These characteristics of Courtship combine to give Courtship a high initial intensity. Or, to put it another way, Courtship has a high emotional cost of entry. Both the man and woman must be willing to commit to an exclusive romantic relationship in order to determine if they’ll marry. The man must have the motivation to go through the procedure of being examined by the woman’s father. And all this must be done before any communication of interest is made between the man and woman. The emotional intensity of this process is several orders of magnitude greater than going on a simple coffee date.
I suspect the high initial intensity of Courtship results in people only pursuing a Courtship if they both have romantic feelings for each other beforehand. After all, you don’t want to marry someone for whom you have no romantic attraction. And beginning a Courtship in hope that the feelings will develop later comes at a great emotional cost if the feelings fail to appear, due to the intensity of the Courtship process. The result is that many people feel they don’t want to risk investing in a Courtship if they don’t already have feelings for the other person.
I once went on a casual date with a woman who attended a church that followed Courtship structure during her young adult years. She said eight different young men at that church asked her to begin a Courtship with them. She rejected seven of the eight because she had felt no romantic interest in them at all. She accepted the one invitation because she had felt romantic chemistry with the young man before he invited her to pursue a Courtship. I asked her, “If those eight guys had asked you on a coffee date rather than to begin a Courtship, would you have said yes?” She replied, “Oh, yes.”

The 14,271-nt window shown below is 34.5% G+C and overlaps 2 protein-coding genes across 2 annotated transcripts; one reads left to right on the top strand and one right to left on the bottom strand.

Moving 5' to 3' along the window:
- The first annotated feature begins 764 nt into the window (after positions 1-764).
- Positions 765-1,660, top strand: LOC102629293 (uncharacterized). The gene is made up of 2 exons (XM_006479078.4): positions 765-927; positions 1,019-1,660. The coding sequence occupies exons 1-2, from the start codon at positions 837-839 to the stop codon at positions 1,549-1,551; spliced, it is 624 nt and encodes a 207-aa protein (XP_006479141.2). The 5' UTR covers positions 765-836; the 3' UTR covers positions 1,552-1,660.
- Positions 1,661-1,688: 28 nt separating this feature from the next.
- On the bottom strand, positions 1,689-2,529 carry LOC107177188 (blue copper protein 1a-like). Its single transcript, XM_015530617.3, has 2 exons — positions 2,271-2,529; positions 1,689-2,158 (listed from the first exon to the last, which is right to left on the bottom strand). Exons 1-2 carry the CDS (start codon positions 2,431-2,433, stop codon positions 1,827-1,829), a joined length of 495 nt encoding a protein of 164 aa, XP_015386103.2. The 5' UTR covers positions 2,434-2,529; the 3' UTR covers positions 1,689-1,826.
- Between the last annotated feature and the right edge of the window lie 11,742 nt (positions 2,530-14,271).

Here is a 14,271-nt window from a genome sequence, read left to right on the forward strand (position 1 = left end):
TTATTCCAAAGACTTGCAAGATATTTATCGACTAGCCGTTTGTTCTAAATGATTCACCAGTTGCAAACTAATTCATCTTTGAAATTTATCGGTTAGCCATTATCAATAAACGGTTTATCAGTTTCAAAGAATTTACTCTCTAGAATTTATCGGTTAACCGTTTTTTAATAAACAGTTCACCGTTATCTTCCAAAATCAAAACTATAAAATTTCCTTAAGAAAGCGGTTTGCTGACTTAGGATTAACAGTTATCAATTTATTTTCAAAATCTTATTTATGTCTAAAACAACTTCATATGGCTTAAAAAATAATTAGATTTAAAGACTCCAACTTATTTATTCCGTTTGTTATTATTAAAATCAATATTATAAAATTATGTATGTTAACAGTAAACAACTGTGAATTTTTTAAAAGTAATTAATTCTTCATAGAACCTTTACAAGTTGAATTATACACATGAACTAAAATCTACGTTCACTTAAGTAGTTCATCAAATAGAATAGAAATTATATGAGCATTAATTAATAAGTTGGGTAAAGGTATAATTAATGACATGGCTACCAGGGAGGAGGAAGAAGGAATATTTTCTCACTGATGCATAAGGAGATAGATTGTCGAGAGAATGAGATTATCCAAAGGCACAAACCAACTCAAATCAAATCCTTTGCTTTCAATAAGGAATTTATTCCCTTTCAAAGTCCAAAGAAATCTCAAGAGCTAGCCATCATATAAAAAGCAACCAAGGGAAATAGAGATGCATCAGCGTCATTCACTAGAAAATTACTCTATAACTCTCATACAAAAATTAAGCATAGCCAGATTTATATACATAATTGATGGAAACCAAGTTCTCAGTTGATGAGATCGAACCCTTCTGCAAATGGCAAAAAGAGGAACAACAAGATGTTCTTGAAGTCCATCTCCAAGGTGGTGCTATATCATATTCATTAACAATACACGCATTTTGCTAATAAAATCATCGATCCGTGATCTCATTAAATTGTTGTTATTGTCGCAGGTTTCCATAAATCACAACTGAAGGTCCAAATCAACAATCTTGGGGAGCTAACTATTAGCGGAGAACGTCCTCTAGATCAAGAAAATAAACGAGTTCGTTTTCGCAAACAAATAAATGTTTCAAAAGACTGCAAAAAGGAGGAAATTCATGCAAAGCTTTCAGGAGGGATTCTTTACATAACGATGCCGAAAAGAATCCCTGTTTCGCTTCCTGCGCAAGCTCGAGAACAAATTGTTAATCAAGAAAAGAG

The tragedy of this is that it’s a known phenomenon that romantic feelings toward a person can develop as you get to know that person better. It’s not unusual for people to go on a casual date and find increasing romantic interest as they get to know each other better. I fear the high initial intensity of Courtship has prevented romantic relationships that otherwise would have been lasting from ever starting.
#3 – Restricted Social Experience
Part of Courtship’s intentional exploration of marriage is the expectation that people who follow Courtship structure don’t participate in any type of romantic interaction before they’re ready to get married. It also means not having romantic interaction with anyone with whom you can’t see yourself getting married. This results in people who use Courtship structure missing out on the social experience that comes from participating in casual romantic interactions.
Courtship proponents say that singles can gain all the social experience they need to know what sort of person they should marry by interacting in groups as platonic friends. It’s true that you can learn much about people through friendships and group interactions…but only to a certain extent.
Personalities and social dynamics are different between two people are talking one-on-one and several people interacting in a group. Some things about a person that can be discovered in a one-on-one interaction can’t be discovered in a group interaction. Chief among these discoveries is how much camaraderie and chemistry exists between two people. This is important since camaraderie and chemistry between two people is critical to the health of a marriage. Under Courtship structure, two people can only explore one-on-one camaraderie and chemistry by beginning a Courtship. As discussed above, that requires a high emotional investment that can prevent the Courtship from ever starting.
Having limited experience interacting with the opposite sex in one-on-one settings (note that this doesn’t mean the two people are isolated) also puts a person at a disadvantage in knowing how well he or she matches with various personalities. Again, certain personality and social dynamics don’t appear in group settings. It’s all well and good to theorize about how well you match with one personality or another, but theory can’t provide the same value of proof that experience can (many college graduates see this reality when their degrees don’t make up for their lack of workplace experience).